Is Your Field Asset Data Secure?

Posted by Ashley Little on May 30, 2017

shutterstock_631466315.jpgData security threats have become a primary focus for utility asset owners, as the risks from cyber threats grow in frequency and sophistication. A recent report published on the U.S. Department of Energy website states that:

There have been no reported targeted cyber attacks carried out against utilities in the U.S. that have resulted in permanent or long-term damage to power system operations thus far, yet electric utilities throughout the U.S. have seen a steady rise in cyber and physical security related events that continue to raise concern.”

Companies that own and manage the infrastructure critical to our country’s power and communications systems hold the significant responsibility for guarding against the threats to its security.

When technology becomes available that can make asset data management more efficient and effective, an important piece of the consideration should be the security measures that are in place to guard and protect this critical data.

Understandably, asset owners can be hesitant to enter all of their data into a shared, centralized asset database. While the benefits of this kind of system can significantly streamline and improve asset management, it can also raise security questions.

A Lot of Asset Data is Already Publicly Available
While data security is an important consideration, it is worth mentioning that much information about asset locations is already publicly accessible via applications like Google Maps. However, to help prevent an asset owner from becoming the source of any data leaks, data security measures should be applied to keep confidential data private. Asset owners must have the ability to decide what data to share-- and with whom-- and what data to keep private.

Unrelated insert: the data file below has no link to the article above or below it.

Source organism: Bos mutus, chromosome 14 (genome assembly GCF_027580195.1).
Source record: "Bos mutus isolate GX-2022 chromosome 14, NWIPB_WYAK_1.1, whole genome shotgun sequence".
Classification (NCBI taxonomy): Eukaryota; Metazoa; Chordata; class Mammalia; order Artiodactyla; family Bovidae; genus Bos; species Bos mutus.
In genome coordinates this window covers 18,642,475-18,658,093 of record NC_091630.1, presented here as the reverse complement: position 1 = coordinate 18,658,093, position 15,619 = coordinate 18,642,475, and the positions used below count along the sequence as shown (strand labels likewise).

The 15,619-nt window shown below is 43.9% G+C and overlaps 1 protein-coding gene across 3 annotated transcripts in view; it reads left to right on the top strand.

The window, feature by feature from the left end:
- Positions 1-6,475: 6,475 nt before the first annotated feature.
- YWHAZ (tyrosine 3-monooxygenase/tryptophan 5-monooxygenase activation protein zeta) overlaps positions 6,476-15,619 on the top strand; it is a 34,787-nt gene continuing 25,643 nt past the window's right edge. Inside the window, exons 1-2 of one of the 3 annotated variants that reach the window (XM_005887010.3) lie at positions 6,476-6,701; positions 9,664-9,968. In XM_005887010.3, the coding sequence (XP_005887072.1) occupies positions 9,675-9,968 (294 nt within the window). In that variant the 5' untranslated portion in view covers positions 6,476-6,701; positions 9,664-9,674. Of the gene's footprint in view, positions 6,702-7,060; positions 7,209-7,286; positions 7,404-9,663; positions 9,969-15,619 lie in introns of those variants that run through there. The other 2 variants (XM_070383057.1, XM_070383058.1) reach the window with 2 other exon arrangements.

Look for Security Best Practices
Data security at an application level should provide adequate protection from the top OWASP (Open Web Application Security Project) vulnerabilities. Application code should be reviewed frequently to ensure that no vulnerabilities are introduced, and new attack measures should be analyzed for potential risks. Penetration testing should be used to identify and remedy vulnerabilities, while protections must be established against attacks or security failures including:

  • SQL-injection attacks
  • Broken authentication and session management that would compromise passwords, security tokens and session keys
  • XSS attacks
  • Data leakage between parties
  • Cross-site request forgery

A comprehensive firewall should also provide:

  • Real-time, multi-layered protection against sophisticated attacks including blended threats that originate from multiple sources, operate at multiple layers, and utilize multiple protocols
  • ICSA-certified gateway antivirus and anti-spyware protection
  • Intrusion preventions system to protect against worms, Trojans, software vulnerabilities, and other intrusions by scanning all network traffic for malicious or anomalous patterns
  • GeoIP filtering to block international threats
  • Protection against unknown threats, such as zero-day attacks and ransomware

Data Sharing Can Be Safe…with the Proper Security in Place
With comprehensive data security measures in place asset owners, attachers, and third-party contractors can be confident in sharing jointly-held asset data within a single central asset database. As previously mentioned, this type of joint use asset data is already housed in other enterprise systems that hold far more sensitive information. A shared, joint use asset management database will simply allow information that is already available easy access by key pre-determined stakeholders.

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